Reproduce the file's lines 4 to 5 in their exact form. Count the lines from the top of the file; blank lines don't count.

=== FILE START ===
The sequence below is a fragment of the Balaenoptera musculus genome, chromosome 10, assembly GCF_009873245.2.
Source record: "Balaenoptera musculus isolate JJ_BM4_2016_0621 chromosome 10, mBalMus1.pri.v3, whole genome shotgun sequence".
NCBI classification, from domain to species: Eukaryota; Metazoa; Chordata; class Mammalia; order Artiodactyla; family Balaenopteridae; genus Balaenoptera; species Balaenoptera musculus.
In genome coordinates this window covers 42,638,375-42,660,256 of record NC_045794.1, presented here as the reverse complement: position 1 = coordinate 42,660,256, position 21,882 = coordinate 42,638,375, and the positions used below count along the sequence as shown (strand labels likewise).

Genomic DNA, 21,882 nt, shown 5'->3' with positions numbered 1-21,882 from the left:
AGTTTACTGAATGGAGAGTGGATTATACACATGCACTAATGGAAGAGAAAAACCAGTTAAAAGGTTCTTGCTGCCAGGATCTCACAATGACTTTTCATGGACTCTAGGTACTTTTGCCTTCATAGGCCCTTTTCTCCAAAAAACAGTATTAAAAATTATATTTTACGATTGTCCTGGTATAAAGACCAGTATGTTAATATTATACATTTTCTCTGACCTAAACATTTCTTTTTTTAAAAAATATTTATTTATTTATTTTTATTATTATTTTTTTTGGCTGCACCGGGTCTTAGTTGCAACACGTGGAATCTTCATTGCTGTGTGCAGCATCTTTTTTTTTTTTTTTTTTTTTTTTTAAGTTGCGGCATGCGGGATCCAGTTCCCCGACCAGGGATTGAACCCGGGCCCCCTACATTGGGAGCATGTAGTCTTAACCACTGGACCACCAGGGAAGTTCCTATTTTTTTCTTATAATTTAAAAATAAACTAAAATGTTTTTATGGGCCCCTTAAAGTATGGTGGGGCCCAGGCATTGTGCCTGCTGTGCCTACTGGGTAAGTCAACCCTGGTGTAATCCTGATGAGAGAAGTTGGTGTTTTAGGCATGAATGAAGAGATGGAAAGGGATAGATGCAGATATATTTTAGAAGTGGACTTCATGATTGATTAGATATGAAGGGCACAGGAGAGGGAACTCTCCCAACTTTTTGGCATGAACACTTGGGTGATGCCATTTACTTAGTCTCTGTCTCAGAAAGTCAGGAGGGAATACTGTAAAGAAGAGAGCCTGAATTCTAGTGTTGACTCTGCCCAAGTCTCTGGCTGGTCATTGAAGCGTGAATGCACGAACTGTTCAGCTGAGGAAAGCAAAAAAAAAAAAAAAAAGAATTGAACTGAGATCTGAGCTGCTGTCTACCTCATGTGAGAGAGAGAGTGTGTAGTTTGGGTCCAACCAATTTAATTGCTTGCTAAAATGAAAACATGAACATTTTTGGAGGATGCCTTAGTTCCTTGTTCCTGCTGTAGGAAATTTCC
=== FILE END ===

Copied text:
In genome coordinates this window covers 42,638,375-42,660,256 of record NC_045794.1, presented here as the reverse complement: position 1 = coordinate 42,660,256, position 21,882 = coordinate 42,638,375, and the positions used below count along the sequence as shown (strand labels likewise).

Genomic DNA, 21,882 nt, shown 5'->3' with positions numbered 1-21,882 from the left: